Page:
John Wilpers Jr, the last surviving member of the US Army intelligence unit that captured former Japanese prime minister Hideki Tojo after World War II, has died at 93.
Wilpers died on Thursday at an assisted living facility near his home in Garrett Park, Maryland, his son John Wilpers III said on Monday.
The upstate New York native was part of a five-man unit ordered to arrest Tojo at his home in a Tokyo suburb on Sept. 11, 1945, nine days after Japan’s surrender ended the war.
While the soldiers were outside, Tojo attempted to commit suicide by shooting himself in the chest. Wilpers ordered a Japanese doctor at gunpoint to treat Tojo until a US doctor arrived.
Tojo survived, was convicted of war crimes and was executed in December 1948.
Wilpers, a retired CIA employee, did not give media interviews until 2010, when he was awarded a belated Bronze Star by the army.
“He was terribly proud of what he did, but was not boastful,” his son John said.
Wilpers, a 25-year-old lieutenant from Saratoga Springs, New York, was on the detail US General Douglas MacArthur dispatched to arrest Tojo, sought by the Allied powers so he could be tried for atrocities committed by Japanese troops during the war, including the Bataan Death March.
After arriving at Tojo’s house, the Americans heard a gunshot from inside. Wilpers kicked in a door to find Tojo slumped in a chair, his white shirt covered in blood. The bullet had missed his heart, but left Tojo severely wounded.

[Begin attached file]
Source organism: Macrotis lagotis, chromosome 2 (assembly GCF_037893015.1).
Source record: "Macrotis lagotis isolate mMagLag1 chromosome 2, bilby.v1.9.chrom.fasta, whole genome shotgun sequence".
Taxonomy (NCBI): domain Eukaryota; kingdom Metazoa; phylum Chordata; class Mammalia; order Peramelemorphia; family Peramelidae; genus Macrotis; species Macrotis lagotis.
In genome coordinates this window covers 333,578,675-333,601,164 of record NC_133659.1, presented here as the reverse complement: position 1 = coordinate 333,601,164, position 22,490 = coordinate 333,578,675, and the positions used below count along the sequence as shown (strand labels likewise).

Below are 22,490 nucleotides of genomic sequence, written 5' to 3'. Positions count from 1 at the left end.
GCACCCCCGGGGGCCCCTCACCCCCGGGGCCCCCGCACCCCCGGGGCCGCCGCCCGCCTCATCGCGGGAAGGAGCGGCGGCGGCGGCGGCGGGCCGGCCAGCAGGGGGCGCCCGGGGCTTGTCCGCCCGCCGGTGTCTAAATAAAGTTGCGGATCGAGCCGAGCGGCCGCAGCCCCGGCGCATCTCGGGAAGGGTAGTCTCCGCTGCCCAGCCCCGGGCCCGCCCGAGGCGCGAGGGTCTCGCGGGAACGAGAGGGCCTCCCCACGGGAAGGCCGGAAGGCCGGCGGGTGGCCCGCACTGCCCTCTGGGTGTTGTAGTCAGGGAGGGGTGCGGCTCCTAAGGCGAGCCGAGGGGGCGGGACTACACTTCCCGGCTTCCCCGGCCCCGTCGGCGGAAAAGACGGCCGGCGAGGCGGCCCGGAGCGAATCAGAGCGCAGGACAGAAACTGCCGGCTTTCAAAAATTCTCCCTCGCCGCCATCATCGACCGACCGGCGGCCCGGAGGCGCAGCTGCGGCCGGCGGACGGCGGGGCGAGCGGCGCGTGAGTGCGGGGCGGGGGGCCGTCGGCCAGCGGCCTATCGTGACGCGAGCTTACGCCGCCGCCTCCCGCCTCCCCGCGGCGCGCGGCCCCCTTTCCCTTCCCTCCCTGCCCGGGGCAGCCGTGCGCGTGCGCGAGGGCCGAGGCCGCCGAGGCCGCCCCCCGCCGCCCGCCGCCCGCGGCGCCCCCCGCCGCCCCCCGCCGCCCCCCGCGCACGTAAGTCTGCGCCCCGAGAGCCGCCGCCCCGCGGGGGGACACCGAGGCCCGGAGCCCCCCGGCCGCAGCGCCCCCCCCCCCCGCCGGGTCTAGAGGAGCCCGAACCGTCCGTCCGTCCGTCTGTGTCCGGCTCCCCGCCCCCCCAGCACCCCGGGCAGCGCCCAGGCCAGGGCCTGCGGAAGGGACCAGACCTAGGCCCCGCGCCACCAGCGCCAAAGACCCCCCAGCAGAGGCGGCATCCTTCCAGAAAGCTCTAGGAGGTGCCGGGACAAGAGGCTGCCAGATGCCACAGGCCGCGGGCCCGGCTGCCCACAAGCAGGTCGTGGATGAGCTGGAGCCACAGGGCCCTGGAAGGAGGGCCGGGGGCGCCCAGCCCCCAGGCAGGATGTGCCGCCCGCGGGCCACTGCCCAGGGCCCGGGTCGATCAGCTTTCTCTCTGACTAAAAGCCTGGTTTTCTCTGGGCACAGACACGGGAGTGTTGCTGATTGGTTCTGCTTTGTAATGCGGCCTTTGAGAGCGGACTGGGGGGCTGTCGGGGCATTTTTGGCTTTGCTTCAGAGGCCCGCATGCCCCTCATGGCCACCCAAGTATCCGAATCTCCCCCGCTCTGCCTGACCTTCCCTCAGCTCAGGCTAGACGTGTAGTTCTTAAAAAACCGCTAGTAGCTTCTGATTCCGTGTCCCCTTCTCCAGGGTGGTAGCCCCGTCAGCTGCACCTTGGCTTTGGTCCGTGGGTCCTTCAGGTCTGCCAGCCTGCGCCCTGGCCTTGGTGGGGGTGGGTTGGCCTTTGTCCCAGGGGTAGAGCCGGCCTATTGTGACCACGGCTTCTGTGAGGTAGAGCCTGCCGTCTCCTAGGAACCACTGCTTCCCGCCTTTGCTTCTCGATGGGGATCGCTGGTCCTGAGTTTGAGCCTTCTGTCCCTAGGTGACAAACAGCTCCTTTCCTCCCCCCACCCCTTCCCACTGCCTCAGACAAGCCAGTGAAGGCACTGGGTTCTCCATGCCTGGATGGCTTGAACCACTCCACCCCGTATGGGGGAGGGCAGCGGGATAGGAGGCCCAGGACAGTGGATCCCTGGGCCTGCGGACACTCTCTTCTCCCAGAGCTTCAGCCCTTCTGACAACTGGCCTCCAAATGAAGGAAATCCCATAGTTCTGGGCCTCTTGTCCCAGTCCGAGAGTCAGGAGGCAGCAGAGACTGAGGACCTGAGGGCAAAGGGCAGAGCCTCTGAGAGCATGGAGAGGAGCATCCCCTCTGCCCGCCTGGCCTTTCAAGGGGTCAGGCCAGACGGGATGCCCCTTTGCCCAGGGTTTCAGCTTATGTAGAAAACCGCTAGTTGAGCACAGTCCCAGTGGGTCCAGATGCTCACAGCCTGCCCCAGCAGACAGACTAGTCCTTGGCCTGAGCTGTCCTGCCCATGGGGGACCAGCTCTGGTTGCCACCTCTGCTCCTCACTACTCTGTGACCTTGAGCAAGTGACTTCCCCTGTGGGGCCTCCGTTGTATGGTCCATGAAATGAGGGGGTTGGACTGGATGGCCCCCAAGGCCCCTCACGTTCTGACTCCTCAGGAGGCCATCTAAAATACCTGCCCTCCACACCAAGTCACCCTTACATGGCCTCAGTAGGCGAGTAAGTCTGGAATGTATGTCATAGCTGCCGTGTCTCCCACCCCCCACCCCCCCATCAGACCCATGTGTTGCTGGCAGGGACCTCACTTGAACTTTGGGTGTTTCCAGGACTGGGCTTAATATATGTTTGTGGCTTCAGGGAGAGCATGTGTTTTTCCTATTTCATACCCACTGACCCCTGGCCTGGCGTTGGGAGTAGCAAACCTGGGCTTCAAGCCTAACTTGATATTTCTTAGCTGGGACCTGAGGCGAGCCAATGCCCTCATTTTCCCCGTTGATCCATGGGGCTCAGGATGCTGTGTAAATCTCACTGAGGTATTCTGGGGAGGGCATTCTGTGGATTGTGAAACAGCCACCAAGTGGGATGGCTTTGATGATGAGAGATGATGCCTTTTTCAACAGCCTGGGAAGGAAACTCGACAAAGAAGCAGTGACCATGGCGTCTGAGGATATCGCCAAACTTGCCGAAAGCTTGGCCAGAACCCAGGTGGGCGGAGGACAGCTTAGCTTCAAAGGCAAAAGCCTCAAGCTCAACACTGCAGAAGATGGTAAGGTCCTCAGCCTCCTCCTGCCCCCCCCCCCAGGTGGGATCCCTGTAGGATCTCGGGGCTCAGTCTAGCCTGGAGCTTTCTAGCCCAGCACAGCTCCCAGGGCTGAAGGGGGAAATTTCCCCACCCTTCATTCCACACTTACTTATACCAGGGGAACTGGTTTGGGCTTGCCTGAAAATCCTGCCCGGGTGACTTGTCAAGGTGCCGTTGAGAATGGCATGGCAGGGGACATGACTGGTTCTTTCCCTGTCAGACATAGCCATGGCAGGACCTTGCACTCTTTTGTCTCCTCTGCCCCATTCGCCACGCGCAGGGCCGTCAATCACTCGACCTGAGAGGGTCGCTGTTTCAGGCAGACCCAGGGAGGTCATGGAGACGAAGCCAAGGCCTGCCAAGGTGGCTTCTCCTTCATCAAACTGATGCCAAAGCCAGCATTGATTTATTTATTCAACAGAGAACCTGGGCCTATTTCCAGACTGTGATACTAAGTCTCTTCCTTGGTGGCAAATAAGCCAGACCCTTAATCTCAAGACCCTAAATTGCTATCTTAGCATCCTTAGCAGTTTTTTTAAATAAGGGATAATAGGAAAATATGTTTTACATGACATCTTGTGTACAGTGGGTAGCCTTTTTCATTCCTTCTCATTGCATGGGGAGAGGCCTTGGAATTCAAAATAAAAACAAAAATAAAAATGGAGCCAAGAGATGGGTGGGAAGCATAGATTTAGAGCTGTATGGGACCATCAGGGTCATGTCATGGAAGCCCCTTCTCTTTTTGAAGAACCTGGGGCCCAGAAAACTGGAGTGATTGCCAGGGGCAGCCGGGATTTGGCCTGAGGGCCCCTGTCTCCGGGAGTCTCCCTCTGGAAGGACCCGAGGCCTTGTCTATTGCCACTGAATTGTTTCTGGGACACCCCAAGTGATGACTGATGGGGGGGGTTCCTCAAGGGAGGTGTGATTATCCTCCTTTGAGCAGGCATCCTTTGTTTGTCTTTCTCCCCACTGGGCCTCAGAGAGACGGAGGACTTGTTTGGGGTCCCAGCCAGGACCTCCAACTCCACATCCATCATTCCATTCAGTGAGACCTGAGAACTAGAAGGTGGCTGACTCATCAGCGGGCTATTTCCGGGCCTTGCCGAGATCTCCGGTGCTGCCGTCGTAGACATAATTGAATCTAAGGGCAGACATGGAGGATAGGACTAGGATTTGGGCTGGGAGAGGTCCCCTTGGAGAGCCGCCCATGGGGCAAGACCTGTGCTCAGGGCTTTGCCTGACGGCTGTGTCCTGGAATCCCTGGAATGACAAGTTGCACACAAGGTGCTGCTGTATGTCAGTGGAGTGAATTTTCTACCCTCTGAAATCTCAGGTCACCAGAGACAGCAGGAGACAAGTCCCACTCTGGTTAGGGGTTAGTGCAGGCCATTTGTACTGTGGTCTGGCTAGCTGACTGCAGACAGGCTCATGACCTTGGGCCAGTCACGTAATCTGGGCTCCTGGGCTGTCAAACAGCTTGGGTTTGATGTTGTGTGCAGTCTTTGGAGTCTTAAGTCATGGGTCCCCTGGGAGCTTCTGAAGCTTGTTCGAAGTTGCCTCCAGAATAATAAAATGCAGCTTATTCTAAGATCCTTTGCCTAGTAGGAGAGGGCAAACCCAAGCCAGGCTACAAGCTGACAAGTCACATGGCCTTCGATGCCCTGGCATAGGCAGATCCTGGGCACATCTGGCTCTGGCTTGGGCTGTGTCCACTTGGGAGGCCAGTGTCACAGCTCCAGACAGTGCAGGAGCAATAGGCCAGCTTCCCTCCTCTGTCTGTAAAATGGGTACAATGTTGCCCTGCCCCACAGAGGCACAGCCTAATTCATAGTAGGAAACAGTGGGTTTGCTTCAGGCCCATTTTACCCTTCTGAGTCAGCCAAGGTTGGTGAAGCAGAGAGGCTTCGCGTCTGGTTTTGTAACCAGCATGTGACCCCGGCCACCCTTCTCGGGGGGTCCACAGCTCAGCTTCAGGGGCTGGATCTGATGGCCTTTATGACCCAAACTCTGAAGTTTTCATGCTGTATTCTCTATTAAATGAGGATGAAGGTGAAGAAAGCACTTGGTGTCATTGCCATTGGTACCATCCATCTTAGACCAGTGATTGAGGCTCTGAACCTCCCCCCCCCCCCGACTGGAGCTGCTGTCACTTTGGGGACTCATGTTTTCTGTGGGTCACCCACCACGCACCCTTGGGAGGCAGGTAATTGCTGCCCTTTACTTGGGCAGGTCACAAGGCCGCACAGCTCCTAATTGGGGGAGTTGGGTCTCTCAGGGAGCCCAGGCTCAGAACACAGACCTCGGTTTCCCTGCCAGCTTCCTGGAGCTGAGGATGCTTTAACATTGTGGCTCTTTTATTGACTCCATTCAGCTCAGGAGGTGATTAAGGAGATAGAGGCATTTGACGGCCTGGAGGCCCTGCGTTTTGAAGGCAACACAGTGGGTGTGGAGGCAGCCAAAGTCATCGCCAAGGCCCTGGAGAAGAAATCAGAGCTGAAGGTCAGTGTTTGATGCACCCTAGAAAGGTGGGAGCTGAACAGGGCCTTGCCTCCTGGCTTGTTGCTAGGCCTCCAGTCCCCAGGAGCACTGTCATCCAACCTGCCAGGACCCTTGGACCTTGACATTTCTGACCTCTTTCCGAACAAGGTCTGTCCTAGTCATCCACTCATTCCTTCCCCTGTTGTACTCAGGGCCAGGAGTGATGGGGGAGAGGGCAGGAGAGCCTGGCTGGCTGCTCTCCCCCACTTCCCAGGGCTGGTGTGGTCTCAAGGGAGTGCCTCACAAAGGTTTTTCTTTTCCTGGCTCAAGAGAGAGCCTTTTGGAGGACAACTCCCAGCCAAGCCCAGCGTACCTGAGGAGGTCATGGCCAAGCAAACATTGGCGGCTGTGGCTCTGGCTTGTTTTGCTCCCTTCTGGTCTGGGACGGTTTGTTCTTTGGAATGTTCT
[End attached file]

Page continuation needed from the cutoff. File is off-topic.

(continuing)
According to reporters and photographers who followed the unit into the room and Wilpers’ own account given three years ago, Tojo’s house staff and a Japanese doctor were reluctant to help the wounded man until Wilpers pointed his gun at the physician and ordered him to start treatment.
A US Army doctor and medical staff eventually showed up and kept Tojo from dying.
A famous photograph published in Yank magazine shows Wilpers pointing his gun at the bloodied Tojo.
Wilpers went on to a 33-year career with the CIA. He and his wife, Marian, who died in 2006, raised five children while living in a Washington suburb, but he did not tell any of them about his wartime experiences until decades later.
“It was a job we were told to do and we did it,” Wilpers said in September 2010, just before the 65th anniversary of Tojo’s capture. “After, it was, ‘Let’s move on. Let’s get back to the US.’”